Despite warnings from Texas public health officials, Houston’s local health and city officials played down the threat for weeks, even as 10 more solders died over a 24-hour period on October 3. The Post, one of Houston’s most influential papers at the time, disagreed with the proposed quarantine, and public officials were loath to be the ones to force the issue. But as the contagion continued to spread, the call to close the city began to come from Houstonians themselves.
Damage had already been done. By the time the acting mayor enforced a ban on public gatherings on October 9, the real mayor, 20 police officers, 100 streetcar drivers, 175 phone operators, and likely hundreds of other Houstonians had the flu. The next day the criminal district clerk of Harris County died from the disease, and it was already circulating among the student population of the Rice Institute.
So Houston went dark. For 17 days the quarantine closed courts and stopped jury duty, athletic events, war drives, and other large public gatherings. Moving-picture shows, dance halls, and saloons temporarily shuttered. Churches and schools followed suit, and the Barnum & Bailey Circus packed up and left town. And though Houstonians couldn’t obtain their beloved whiskey (thought to be a cure) and clogged the phone lines to chat—the Dallas Morning News begged people to stop the “idle and useless telephone conversations,” but the Houston Chronicle just asked them to “exercise all possible patience”—residents were compliant with social distancing, for the most part, anyway. Hundreds turned out to see a train carrying German planes and guns roll through Grand Central Station, and city leaders allowed Gentry’s Famous Dog & Pony Show to arrive in town for a five-month stint, despite the quarantine in place.
Still, the people stepped up, albeit some in ways that may have annoyed their neighbors. “Citizens were reporting on each other, too,” says Valier. “Human nature being what it is, some were more enthusiastic than others.” Houstonians volunteered to stand on patrol to watch for crowding in stores. There was cough etiquette, and citizens expressed disdain for spitting, using public cups or towels, and coughing or sneezing in public.
They handled it, though. This was years before the Texas Medical Center would be established, so when the existing hospitals ran out of beds, Rice’s dormitory housed influenza patients. While treating stricken patients, Benjamin Covington, an African American doctor, also developed a formula to ease the pain of flu symptoms, one that was effective enough that the local United States Army medical corps actually secured its use. (Covington would help open the nonprofit Houston Negro Hospital in the Third Ward a few years later, allowing many previously unserved Houstonians to gain access to health care.)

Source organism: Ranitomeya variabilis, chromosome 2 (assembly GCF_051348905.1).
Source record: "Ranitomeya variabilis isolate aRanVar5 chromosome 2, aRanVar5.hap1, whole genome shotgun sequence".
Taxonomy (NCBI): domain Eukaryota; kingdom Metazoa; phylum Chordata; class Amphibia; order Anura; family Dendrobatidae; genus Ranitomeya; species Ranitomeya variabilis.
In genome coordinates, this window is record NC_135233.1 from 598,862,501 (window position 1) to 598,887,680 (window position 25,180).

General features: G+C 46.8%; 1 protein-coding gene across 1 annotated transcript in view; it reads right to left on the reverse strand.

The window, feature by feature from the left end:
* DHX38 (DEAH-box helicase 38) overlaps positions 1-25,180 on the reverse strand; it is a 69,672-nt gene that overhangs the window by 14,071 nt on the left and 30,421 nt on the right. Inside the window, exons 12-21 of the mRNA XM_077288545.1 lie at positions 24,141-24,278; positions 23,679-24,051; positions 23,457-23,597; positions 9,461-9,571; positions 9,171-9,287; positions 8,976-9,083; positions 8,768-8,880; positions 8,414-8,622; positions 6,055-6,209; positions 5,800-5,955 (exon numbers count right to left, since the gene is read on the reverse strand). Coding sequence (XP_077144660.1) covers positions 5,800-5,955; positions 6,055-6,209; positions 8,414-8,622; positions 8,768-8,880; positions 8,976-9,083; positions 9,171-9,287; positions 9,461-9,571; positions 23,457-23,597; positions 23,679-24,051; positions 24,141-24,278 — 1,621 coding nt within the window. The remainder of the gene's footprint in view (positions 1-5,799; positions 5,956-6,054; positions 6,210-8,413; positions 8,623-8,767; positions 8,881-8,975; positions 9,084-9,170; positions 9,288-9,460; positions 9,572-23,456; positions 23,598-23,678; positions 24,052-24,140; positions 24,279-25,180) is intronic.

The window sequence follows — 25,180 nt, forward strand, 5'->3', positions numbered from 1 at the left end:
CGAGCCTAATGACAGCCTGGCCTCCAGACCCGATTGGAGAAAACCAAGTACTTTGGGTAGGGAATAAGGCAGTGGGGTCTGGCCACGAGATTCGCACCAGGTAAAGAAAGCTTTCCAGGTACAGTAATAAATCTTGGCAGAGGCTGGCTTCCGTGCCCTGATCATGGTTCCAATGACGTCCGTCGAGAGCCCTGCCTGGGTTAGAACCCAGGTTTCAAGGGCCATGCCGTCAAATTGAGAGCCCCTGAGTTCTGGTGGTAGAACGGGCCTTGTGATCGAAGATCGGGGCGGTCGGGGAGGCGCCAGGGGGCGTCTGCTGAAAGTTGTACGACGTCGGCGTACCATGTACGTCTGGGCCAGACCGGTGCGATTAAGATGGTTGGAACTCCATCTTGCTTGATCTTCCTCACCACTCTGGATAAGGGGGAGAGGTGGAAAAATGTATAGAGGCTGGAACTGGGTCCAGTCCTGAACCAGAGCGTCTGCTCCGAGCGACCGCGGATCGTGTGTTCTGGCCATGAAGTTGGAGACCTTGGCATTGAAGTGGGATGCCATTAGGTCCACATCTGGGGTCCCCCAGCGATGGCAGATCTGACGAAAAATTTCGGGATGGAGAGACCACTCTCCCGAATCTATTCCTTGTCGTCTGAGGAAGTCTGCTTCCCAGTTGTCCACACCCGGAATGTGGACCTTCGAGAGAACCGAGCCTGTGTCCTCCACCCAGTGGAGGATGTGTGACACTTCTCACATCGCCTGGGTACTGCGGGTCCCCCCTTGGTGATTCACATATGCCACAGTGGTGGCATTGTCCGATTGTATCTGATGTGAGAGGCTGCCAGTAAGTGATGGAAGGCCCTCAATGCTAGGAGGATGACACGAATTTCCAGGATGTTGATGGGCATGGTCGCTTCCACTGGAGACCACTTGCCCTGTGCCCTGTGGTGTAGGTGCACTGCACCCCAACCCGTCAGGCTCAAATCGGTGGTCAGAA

In large part these measures seem to have worked. When the quarantine lifted on October 26, crowds descended upon downtown in the rain to take in vaudeville shows and matinee movies—business as usual. Ultimately, Houston wasn’t ravaged by the 1918 flu the way other U.S. cities were.
And there were other positive developments. The flu outbreak allowed African American nurses and doctors to work openly alongside white colleagues in the unsegregated barracks at Camp Logan for the first time. It likely accelerated the introduction of government regulations at our port—especially since the cotton industry had to quarantine crops with pink bollworm in 1918, too. And because folks could not get the whiskey they sought during the saloon shutdown, a law was passed in December 1918 allowing Galveston residents to obtain it at the pharmacy—with a doctor’s note, of course.
Houston, however, didn’t follow suit. But if you’re searching for a little encouragement right now in the face of COVID-19, a Post quip from the month after the 1918 quarantine offers this advice: Released of that precious boon of leisure, which the ill wind of influenza brought ... all plans for a winter of “carrying on” will go forward with vim.
Sounds like a plan.